Con­sumers shift to spazas

CityPress - - Business - JUSTIN BROWN justin.brown@city­press.co.za

South Africa has about 140 000 in­de­pen­dent re­tail out­lets, in­clud­ing spaza shops, that have an­nual sales of al­most R71 bil­lion, ac­cord­ing to the lat­est Nielsen’s an­nual Shop­per Trends Study.

Nielsen con­sumer in­sights di­rec­tor Esti Prinsloo said: “Peo­ple are re­vert­ing to lo­cal as they’re not will­ing to travel to su­per­mar­kets due to the ris­ing cost of trans­port. They’re there­fore look­ing for stores close to where they live or at places where they catch trans­port.”

South Africans are also shop­ping more fre­quently at spaza stores.

“Spaza shops are ide­ally po­si­tioned for small top-up oc­ca­sions be­cause they are con­ve­niently si­t­u­ated on com­mut­ing routes and close to their shop­pers’ homes,” Prinsloo said.

South Africa has 2 500 mod­ern trade and 140 000 tra­di­tional trade out­lets, in­clud­ing spazas. These out­lets con­trib­uted R316.5 bil­lion to­wards South Africa’s an­nual re­tail sales for the year to March, with spaza shops ac­count­ing for 22.3%, or al­most R71 bil­lion, of these sales.

Nielsen found that spaza shops were record­ing “ex­cep­tional growth”, with an in­crease from 45% to 53% of lo­cal mod­ern trade shop­pers that use spazas.

In South Africa, the study sur­veyed 2 500 con­sumers be­tween the ages of 18 and 65. The pool was bal­anced by de­mo­graphic and made up of a mix of male and fe­male buy­ers who pur­chase gro­ceries from mod­ern trade out­lets in ur­ban ar­eas.

Prinsloo said: “Even though spend is still higher in mod­ern trade, there is strong sales growth com­ing through in tra­di­tional trade out­lets, with spend in ur­ban in­de­pen­dent shops [mostly spazas] grow­ing at 13.4% in the year end­ing March, and ru­ral out­lets grow­ing at 2.3%. This is in com­par­i­son to hy­per­mar­kets, which grew by 4.8%, and su­per­mar­kets by 8.6%.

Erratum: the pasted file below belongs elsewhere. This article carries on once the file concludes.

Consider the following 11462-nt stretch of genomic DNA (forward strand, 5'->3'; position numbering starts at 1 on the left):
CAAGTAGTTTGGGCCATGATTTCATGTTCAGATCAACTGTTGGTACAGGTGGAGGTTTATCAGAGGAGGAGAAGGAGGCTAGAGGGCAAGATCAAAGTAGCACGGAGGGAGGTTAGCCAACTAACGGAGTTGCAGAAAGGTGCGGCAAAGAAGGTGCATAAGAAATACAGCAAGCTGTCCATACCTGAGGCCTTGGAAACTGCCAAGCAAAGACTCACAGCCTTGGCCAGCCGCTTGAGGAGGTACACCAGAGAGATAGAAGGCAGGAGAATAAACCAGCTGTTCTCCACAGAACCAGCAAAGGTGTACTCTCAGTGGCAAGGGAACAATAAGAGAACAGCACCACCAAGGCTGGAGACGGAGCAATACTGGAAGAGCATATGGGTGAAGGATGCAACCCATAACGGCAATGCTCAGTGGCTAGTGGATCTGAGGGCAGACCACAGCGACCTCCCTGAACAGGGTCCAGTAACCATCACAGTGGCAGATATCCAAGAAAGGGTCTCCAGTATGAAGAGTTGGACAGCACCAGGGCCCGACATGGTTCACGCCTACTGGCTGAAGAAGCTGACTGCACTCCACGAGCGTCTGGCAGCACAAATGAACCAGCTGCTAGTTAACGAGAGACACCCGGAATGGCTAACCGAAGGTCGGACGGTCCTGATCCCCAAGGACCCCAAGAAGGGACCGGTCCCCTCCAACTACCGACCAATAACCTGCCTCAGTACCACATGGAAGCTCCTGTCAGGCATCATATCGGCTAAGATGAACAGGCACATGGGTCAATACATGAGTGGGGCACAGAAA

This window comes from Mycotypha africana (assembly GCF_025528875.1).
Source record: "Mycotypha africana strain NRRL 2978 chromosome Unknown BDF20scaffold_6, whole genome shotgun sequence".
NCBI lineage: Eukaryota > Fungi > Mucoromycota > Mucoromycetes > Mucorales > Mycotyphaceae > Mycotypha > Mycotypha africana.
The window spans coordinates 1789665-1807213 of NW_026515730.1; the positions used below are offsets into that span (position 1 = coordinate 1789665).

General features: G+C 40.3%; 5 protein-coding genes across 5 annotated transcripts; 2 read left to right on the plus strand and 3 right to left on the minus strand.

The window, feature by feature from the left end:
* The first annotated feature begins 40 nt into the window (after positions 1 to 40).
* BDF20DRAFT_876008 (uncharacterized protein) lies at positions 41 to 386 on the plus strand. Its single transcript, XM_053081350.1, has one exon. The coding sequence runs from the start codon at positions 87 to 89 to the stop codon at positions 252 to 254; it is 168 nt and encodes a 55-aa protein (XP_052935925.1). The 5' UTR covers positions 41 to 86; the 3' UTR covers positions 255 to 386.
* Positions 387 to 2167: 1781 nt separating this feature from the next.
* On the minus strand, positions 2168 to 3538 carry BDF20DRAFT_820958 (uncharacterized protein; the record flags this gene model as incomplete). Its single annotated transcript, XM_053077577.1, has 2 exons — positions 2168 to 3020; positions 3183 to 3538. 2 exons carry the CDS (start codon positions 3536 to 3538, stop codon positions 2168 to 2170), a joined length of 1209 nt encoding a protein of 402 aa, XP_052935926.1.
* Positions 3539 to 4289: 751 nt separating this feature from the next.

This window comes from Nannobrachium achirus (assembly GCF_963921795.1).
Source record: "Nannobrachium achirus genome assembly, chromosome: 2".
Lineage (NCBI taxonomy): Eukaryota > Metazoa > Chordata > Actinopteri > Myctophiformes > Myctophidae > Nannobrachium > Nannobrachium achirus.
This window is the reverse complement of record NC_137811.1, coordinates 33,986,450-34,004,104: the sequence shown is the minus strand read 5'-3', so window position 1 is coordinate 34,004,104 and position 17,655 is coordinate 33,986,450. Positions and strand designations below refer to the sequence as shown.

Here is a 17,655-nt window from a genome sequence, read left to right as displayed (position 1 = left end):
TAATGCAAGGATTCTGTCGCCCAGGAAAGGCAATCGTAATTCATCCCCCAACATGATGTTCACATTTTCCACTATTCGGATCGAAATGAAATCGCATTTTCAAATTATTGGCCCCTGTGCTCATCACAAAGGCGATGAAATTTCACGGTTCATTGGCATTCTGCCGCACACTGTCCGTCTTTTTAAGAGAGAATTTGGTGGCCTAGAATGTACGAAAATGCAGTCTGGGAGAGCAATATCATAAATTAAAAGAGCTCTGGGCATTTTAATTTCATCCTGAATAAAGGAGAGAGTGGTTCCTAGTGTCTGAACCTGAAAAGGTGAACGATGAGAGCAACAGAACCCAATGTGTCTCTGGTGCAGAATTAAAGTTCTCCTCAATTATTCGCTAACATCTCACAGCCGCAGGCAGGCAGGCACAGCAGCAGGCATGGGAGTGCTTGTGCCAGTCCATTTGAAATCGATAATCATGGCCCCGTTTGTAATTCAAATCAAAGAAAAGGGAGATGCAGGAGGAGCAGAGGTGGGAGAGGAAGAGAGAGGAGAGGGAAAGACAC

“It should be noted, how­ever, that spaza stores are only one chan­nel within a much larger col­lec­tion of tra­di­tional trade stores, which in­clude small in­de­pen­dent gro­cers, self­ser­vice walk-in out­lets and coun­ter­top for­mats.”

An­other sig­nif­i­cant de­vel­op­ment is a shop­per shift away from hy­per­mar­kets – the num­bers are down from 21% in 2015 to 14% last year.

Nielsen put the growth in the tra­di­tional trade sec­tor down to tougher eco­nomic con­di­tions, which are caus­ing be­havioural changes as con­sumers strug­gle fi­nan­cially and as cost sav­ing has be­come the norm.

“In 2015, we pre­dicted that a de­cline in dis­pos­able in­come would have a sig­nif­i­cant ef­fect on gro­cery shop­ping. This has now come to fruition. Last year, we saw con­sumers re­duc­ing spend on ‘nice to have’ items and buy­ing them less fre­quently,” Prinsloo said.

“In sev­eral cat­e­gories, shop­pers have also moved to smaller pack sizes to get to the af­ford­able price point, or larger pack sizes to make use of the value of­fer­ing when they can af­ford it.”

The num­ber of shop­pers who fol­low a strict bud­get also in­creased from 71% in 2015 to 73% last year.

Newspapers in English

Newspapers from South Africa

© PressReader. All rights reserved.